Career Opportunities
A weekly ComputorEdge Column by Douglas E. Welch

Training your replacement

May 7, 2004

Discuss High Tech Careers

Outsourcing has been much in the news lately. Along with this trend another, more disturbing, one has emerged…companies asking employees to train their own replacements. In the professional equivalent of “digging your own grave,” companies are threatening to withhold severance pay or eligibility for unemployment unless their current (soon to be former) employees transfer their knowledge. I find this to be one of the most repugnant policies I have ever seen. Any company that will do this to their employees deserves to go as bankrupt financially as they are morally. If you are ever faced with such a choice, here are some guidelines to help you through the ugliness.

In control, not controlled

One of the most important tasks you should pursue today, and for the foreseeable future, is to remove your company’s ability to control you using offers of severance pay. If you do not have the financial ability to walk away from your job at any time, you are vulnerable to all sorts of manipulation.
Starting today, if you haven’t already, reduce your debt as low as possible. Once that is done, start developing a war chest of savings that will allow you to walk away from an intolerant company. You must be in control financially or your company will control you. It is only through this war chest that you will be able to pursue the options listed below.

Get out, quickly

Once a company has informed you that your position will be outsourced, I believe you have no further responsibility to that company. They may try to cajole you into “doing what is right,” by staying on during the transition. They may try to entice you or browbeat you by offering and withholding severance pay. Do not allow yourself to be controlled. This is work, not a friendship. Don’t make the mistake of believing any company is looking out for your best interest.

Outsourcing positions shows that the company no longer has any respect for you or your work. Companies can quote financial statistics ad infinitum, but to me, it comes down to respect for the human beings who have been working for the company. Once that respect is lost, you need to move on as quickly as possible. You need to have a level of respect for your own work and life.

Instead of wallowing along for another 2-4 weeks of unpleasant, demeaning work, spend that time looking for your next job. Working on your job search will be worth far more than any severance pay a company can offer. You owe it to yourself and your family to move on to the next phase in your career as quickly as possible. Remaining at a company when you know you will be outsourced is crushing to your self-esteem, damaging to your psyche and slows the process of finding a new job dramatically. Instead of spending your time transferring your knowledge to someone else, take that knowledge onto your next job where, hopefully, it will be more respected.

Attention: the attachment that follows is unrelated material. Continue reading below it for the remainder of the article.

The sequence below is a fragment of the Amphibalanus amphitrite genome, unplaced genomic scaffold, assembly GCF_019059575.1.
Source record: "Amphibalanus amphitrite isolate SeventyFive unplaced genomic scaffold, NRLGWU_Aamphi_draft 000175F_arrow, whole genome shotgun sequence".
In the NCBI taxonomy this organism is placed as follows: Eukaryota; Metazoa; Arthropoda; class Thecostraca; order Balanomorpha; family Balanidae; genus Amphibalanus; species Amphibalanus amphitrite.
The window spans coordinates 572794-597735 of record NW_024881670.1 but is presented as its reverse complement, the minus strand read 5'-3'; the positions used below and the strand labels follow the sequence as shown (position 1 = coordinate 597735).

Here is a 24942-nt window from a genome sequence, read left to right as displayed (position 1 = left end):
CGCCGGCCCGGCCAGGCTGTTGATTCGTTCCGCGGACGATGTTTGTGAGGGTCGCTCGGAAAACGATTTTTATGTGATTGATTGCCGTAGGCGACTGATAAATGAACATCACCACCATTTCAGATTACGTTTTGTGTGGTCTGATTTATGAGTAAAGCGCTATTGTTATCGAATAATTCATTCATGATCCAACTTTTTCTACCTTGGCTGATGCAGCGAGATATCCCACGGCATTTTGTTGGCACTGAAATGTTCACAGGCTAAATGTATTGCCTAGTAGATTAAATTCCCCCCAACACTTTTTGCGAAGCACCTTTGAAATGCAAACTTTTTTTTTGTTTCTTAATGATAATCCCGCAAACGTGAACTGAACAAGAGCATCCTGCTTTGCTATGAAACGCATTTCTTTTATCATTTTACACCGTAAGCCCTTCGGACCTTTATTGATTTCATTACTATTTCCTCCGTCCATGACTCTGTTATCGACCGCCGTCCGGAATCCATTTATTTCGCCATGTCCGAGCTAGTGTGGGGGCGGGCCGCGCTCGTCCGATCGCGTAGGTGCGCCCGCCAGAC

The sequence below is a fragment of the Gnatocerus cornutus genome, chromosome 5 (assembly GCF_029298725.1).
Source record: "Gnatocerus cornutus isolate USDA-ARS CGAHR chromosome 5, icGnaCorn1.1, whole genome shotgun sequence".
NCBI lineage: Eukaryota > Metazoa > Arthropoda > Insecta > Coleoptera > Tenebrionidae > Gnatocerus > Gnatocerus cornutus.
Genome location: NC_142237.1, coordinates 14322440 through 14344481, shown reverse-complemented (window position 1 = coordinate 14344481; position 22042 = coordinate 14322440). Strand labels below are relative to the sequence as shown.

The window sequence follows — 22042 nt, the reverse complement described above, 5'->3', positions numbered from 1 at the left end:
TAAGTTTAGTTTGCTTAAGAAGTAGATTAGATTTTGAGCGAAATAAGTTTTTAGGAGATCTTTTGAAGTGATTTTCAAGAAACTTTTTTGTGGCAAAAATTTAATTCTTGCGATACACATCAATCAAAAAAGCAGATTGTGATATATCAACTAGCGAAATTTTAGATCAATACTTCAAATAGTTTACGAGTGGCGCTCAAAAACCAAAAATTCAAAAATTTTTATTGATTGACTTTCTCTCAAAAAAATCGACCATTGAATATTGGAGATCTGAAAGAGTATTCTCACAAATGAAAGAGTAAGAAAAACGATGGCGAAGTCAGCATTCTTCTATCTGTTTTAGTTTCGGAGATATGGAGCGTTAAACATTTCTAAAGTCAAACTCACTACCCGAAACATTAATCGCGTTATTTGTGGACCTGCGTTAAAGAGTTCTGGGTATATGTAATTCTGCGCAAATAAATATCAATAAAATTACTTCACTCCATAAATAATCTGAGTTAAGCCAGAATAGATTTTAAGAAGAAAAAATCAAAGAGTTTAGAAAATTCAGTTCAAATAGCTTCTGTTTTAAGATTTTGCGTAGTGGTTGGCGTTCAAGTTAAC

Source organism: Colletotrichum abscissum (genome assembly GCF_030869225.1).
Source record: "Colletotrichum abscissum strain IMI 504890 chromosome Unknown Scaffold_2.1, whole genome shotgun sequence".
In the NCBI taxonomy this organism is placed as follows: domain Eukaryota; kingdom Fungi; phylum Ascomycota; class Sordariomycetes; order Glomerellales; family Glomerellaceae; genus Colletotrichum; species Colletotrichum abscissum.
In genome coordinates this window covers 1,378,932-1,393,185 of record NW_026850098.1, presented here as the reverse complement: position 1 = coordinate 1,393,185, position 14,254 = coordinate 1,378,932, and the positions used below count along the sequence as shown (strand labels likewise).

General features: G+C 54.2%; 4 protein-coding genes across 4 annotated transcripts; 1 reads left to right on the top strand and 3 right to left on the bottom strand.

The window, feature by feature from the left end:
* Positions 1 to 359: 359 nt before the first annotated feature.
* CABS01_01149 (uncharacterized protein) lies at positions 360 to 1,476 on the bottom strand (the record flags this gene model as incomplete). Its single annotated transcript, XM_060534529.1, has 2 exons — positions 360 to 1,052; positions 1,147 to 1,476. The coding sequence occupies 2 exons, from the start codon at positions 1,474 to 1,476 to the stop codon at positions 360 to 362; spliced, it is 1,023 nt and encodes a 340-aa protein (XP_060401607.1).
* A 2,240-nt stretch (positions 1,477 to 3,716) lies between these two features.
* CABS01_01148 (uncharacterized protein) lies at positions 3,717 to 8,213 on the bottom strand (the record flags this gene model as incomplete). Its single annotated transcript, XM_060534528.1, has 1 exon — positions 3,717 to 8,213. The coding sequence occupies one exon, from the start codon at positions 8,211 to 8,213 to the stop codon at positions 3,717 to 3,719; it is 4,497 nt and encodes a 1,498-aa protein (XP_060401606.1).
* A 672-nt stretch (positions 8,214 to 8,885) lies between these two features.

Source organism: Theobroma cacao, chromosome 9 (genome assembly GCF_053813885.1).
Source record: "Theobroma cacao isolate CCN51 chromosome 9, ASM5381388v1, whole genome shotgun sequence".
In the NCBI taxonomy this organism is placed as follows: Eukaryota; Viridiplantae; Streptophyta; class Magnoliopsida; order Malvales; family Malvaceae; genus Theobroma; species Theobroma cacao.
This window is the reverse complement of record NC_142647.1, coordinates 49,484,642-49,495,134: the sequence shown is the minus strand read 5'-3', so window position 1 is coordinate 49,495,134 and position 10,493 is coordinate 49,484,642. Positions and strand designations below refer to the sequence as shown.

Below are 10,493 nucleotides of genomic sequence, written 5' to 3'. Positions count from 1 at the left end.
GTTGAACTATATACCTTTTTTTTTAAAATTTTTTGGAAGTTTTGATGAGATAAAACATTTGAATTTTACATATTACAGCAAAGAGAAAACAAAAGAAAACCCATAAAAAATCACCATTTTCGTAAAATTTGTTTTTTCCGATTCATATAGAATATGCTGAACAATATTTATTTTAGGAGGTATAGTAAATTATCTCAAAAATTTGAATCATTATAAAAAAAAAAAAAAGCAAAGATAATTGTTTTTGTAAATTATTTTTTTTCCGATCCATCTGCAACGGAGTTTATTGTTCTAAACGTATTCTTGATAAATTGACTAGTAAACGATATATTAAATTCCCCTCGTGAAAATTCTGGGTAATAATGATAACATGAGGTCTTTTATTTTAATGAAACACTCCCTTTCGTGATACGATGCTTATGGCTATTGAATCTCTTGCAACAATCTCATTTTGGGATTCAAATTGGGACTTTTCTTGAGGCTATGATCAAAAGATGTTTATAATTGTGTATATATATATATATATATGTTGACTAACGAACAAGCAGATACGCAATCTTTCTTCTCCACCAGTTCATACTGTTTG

This is one of the great absurdities of asking an employee to train their replacement. If your knowledge is important enough to transfer to someone else, then it should be important enough to justify keeping you on the payroll. Otherwise, if the knowledge isn’t important, why are they willing to spend dollars in severance pay for you to transfer it. You should remember this at all times. Don’t allow yourself to fall into the trap of self-doubt.

Don’t play games

Finally, a clean break with a company saves you from playing any number of games, many that you cannot win. Some people might suggest you train your replacement slowly or poorly. Some might suggest you use your remaining time to sabotage your company’s efforts. Others might tell you to “suck it up” and take the companies money. After all, work means taking whatever abuse a company can dish out. All these paths lead down a road to further trouble.

Slowing your work, or performing it poorly could lead to the company denying your severance. Taking action against the company could lead you into deep legal trouble. Staying at the company can leave you with issues of self-worth and self-doubt. Don’t play these games. Don’t waste your time and energy.

Once a company has announced that your job will be outsourced, your responsibility to that company has ended. Your best course of action is to move on, as quickly and painlessly as possible to the next step in your career. You can only do this effectively, though, if you have your financial life in order. If you want to insure that you don’t fall victim to the severance pay trap, start preparing today. Outsourcing might be just around the corner.

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